code • words • emotions

Daniel Janus’s blog

Clojure SET

10 February 2010

I’ve just taken a short breath off work to put some code on GitHub that I had written over one night some two months ago. It is an implementation of the Set game in Clojure, using Swing for GUI.

I do not have time to clean up or comment the code, so I’m leaving it as is for now; however, I hope that even in its current state it can be of interest, especially for Clojure learners.

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Reactivation (and some ramblings on my blogging infrastructure)

18 January 2010

This blog has not seen content updates in more than a year. Plenty of things can happen in such a long period, and in fact many aspect of my life have seen major changes over this time. I’m not, however, going to write a lengthy post about all that right now. Instead, I just would like to announce the reactivation of the blog.

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Google Books

2 January 2009

Yesterday, upon a midnight dreary, while I pondered, weak and weary, over a renowned volume of the olden lore (and specifically, upon one of the problems contained in the Polish translation of the first edition), I suddenly felt a need to consult the original version, to check whether there are no mistranslations or unincluded corrections for my copy. So I headed for Google Book Search, and apart from finding what I needed, I followed a link that sounded interesting. Quoth the link, “Groundbreaking Agreement”.

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18 December 2008

Fighting procrastination has been my major concern these days. I’ve devised a number of experimental tools to help me with that. One of them is called snafu and can generate reports of your activity throughout the whole day of work. It’s in a preliminary state, but works (at least since I’ve found and fixed a long-standing bug in it which would cause it to barf every now and then), and I already have a number of ideas for its further expansion.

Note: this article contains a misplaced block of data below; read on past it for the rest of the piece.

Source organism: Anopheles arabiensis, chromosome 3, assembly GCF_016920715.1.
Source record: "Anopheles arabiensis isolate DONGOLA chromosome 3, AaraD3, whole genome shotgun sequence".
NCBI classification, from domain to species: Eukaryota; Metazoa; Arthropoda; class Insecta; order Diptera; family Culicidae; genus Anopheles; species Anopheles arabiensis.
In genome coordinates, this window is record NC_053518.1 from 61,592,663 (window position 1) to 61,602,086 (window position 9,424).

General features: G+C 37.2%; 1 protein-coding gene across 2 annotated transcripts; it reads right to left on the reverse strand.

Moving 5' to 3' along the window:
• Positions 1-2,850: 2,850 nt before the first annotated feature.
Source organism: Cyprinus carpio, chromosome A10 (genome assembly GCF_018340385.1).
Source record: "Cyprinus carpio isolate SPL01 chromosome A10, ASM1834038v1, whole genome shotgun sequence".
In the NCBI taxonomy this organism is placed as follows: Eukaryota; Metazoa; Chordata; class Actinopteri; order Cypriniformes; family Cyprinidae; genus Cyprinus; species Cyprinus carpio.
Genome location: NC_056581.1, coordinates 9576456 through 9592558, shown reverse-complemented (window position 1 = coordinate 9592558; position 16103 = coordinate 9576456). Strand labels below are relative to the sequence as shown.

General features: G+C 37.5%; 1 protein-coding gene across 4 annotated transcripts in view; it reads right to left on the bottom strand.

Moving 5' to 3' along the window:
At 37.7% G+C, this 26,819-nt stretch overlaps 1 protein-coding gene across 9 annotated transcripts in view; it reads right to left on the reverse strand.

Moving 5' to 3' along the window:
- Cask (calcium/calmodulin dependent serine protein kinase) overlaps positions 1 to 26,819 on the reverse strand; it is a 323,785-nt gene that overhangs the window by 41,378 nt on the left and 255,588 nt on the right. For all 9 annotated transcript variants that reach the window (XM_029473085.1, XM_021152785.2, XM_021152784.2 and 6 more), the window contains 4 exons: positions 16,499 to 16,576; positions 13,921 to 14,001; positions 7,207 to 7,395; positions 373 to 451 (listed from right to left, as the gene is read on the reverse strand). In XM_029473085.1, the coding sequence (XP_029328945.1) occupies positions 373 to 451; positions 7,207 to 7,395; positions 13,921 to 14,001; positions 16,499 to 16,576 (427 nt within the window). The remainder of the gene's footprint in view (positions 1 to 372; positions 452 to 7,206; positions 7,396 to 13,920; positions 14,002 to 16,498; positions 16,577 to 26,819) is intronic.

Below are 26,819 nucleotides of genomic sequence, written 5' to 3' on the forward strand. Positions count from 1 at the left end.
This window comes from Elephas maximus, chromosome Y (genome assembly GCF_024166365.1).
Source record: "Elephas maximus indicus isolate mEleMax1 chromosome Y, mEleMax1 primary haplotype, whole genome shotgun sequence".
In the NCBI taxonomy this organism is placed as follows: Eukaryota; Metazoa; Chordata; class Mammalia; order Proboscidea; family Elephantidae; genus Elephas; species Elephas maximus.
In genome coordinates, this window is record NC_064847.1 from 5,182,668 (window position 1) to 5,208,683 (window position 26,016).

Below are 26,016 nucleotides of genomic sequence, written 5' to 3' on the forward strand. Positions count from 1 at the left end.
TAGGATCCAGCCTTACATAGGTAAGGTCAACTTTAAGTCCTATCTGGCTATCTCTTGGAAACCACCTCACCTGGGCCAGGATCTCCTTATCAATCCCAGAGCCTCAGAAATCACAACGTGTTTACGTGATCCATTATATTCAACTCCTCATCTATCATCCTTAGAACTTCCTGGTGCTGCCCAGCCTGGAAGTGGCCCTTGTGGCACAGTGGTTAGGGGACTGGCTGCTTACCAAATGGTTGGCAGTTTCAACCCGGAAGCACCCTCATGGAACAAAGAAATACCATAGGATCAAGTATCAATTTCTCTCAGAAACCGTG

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The immensely powerful tool

23 September 2008

A pen and a sheet of paper are simple utilities; but there lies vast and sheer power in them that I was not aware of. Up until now. So what can they be used for that one might possibly not realize?

Short answer: serializing the stream of consciousness.

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Who said Common Lisp programs cannot be small?

9 August 2008

So, how much disk space does your average CL image eat up? A hundred megs? Fifty? Twenty? Five, perhaps, if you’re using LispWorks with a tree-shaker? Well then, how about this?

[nathell@chamsin salza2-2.0.4]$ ./cl-gzip closures.lisp test.gz
[nathell@chamsin salza2-2.0.4]$ gunzip test
[nathell@chamsin salza2-2.0.4]$ diff closures.lisp test
[nathell@chamsin salza2-2.0.4]$ ls -l cl-gzip
-rwxr-xr-x 1 nathell nathell 386356 2008-08-09 11:08 cl-gzip

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You win some, you lose some, you talk some

23 June 2008

After my shameful performance in the previous tournament, this weekend saw my greatest achievement in tournament Scrabble to date: that of advancing to the quarterfinals of the Cup of Poland. For the record, here are the final standings. In the quarterfinal, I lost both games to Tomasz Zwoliński (the former Champion of Poland), who went on to win the Cup.

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cl-morfeusz: A ninety minutes’ hack

23 June 2008

Here’s what I came up with today, after no more than 90 minutes of coding (complete with comments and all):

MORFEUSZ> (morfeusz-analyse "zażółć gęślą jaźń")
((0 1 "zażółć" "zażółcić" "impt:sg:sec:perf")
 (1 2 "gęślą" "gęśl" "subst:sg:inst:f")
 (2 3 "jaźń" "jaźń" "subst:sg:nom.acc:f"))

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Another metapost

19 June 2008

No, I am not going to write about the programming language for generating vector graphics. This is not a real post, but rather a note to self to write ones on certain topics once I get ready for that. And as for today’s title, I just couldn’t resist the pun. ;-)

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Today’s lesson: Mind the symlinks

11 June 2008

Probably every day I keep learning new things, without even realizing it most of the time. The vast majority of them are minor or even tiny tidbits of knowledge; but even these might be worth noting down from time to time, especially when they are tiny pitfalls I’d fallen into and spent a couple of minutes getting out. By sharing them, I might hopefully prevent someone else for slipping and falling in.

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